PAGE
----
You might be tempted to use coaching if you see your priority is to develop the other person by giving them an opportunity to do it their way, to come up with their own ideas, and take responsibility for them. That is a real attraction for some of the HR team and senior managers of a multi-national company with whom we are currently working in The Netherlands.
These leaders also see how it can work for them when they are not so certain about what should be done or how something should be done. Then a coaching conversation can increase the range of possibilities, allowing them to make a decision at the end of the exploratory discussion.
It may be much later that they come to appreciate SF as a great way in general to get things done, faster and more enjoyably, by making best use of all resources - theirs and the coachees. For the moment, they like the idea of ‘getting the monkey off their back’ and keeping it where it belongs - with the coachee.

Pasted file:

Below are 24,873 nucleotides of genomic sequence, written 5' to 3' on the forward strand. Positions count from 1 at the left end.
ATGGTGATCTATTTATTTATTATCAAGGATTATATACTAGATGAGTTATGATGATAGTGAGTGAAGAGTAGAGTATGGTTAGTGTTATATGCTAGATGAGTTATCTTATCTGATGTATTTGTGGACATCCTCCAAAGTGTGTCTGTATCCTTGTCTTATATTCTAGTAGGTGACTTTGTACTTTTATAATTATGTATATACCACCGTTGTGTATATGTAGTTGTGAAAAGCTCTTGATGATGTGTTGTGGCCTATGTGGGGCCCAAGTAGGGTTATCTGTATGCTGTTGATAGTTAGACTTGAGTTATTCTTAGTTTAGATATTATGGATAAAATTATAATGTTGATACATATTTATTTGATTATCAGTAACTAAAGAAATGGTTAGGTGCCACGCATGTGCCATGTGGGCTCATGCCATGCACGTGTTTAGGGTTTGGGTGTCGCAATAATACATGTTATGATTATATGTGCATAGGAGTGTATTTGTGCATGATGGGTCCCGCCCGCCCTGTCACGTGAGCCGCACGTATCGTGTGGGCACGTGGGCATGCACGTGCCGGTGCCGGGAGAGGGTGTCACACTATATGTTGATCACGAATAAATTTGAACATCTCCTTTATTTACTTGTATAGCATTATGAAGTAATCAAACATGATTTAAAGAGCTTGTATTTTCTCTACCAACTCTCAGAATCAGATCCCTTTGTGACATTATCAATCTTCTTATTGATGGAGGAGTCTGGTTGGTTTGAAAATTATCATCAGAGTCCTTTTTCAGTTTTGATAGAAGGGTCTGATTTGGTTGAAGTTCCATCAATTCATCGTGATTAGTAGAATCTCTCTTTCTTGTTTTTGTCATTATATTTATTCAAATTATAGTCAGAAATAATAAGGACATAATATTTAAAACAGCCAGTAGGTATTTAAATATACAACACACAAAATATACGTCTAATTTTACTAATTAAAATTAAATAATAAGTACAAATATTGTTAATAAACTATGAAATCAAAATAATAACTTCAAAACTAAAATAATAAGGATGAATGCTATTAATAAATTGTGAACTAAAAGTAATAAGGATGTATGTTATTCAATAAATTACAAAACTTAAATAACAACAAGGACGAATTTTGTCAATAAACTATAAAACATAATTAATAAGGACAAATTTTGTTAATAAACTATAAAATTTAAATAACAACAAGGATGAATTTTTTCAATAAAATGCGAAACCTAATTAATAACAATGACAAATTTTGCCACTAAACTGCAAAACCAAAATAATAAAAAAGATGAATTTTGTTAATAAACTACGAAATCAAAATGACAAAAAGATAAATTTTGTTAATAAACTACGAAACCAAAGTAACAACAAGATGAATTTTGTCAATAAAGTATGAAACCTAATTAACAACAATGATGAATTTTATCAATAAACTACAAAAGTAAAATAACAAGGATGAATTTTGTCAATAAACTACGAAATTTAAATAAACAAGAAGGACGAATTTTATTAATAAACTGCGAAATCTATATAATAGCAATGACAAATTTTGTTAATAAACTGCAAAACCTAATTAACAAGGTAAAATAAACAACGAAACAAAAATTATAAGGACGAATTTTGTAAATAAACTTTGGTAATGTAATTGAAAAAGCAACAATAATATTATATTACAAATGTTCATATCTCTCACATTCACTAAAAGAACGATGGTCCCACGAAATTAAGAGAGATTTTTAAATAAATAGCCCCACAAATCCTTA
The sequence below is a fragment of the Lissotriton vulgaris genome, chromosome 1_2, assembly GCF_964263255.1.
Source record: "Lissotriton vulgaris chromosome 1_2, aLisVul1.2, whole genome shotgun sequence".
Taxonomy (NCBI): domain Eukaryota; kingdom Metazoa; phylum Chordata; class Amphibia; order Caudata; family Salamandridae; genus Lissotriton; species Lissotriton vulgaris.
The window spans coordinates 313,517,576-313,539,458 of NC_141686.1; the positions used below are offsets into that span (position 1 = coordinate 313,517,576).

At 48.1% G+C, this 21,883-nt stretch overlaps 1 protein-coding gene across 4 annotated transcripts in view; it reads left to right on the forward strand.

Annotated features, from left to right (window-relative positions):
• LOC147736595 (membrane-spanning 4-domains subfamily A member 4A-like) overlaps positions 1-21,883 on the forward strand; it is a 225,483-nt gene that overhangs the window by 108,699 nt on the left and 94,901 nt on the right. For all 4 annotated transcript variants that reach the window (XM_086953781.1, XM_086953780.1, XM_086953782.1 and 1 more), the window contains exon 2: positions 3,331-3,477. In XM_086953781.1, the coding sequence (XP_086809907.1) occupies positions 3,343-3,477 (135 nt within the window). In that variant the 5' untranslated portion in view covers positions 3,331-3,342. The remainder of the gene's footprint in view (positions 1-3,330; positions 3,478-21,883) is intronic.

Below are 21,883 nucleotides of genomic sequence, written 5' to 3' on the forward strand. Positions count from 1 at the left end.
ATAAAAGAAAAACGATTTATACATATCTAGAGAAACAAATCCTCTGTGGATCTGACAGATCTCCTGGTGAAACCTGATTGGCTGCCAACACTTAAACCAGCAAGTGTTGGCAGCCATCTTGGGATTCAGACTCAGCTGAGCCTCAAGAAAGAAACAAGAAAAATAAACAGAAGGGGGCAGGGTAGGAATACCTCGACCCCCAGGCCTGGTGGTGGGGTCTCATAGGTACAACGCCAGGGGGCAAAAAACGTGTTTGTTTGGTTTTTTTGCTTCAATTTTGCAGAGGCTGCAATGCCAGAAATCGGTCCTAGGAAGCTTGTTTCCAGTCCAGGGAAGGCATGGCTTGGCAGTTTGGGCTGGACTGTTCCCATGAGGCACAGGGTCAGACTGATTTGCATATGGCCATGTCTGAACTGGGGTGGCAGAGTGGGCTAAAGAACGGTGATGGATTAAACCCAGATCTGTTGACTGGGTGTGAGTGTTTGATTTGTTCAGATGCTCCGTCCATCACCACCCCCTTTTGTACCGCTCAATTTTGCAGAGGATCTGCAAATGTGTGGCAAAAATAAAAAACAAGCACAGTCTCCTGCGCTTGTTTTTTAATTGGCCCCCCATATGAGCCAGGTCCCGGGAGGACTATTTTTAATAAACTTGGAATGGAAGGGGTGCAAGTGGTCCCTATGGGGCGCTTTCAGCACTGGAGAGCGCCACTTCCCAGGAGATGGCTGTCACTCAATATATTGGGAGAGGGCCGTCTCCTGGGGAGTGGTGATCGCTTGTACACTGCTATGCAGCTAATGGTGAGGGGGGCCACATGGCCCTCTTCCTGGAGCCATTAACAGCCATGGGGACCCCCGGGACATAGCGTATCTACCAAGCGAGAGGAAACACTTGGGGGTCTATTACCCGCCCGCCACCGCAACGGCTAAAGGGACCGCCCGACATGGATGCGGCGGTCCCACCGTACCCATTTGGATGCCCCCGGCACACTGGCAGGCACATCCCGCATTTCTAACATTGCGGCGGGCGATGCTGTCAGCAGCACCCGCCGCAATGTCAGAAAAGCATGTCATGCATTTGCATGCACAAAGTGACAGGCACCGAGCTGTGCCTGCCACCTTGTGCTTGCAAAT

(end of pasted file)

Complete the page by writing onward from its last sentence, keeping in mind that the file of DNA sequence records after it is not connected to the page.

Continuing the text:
Yes, they are used to ‘fixing it’, by taking on the issue for themselves, or - more subtly - by instructing subordinates on how to do it. So a coaching conversation in which the coachee decides what they’ll do and is clearly positioned as responsible for giving that a go, is rather appealing.
And so we may be getting a coaching culture started. Instead of diving in every time by telling people what to do, these leaders will select a few projects, recognise a few potential conversations, and approach them deliberately in a new style - and notice carefully what results they get.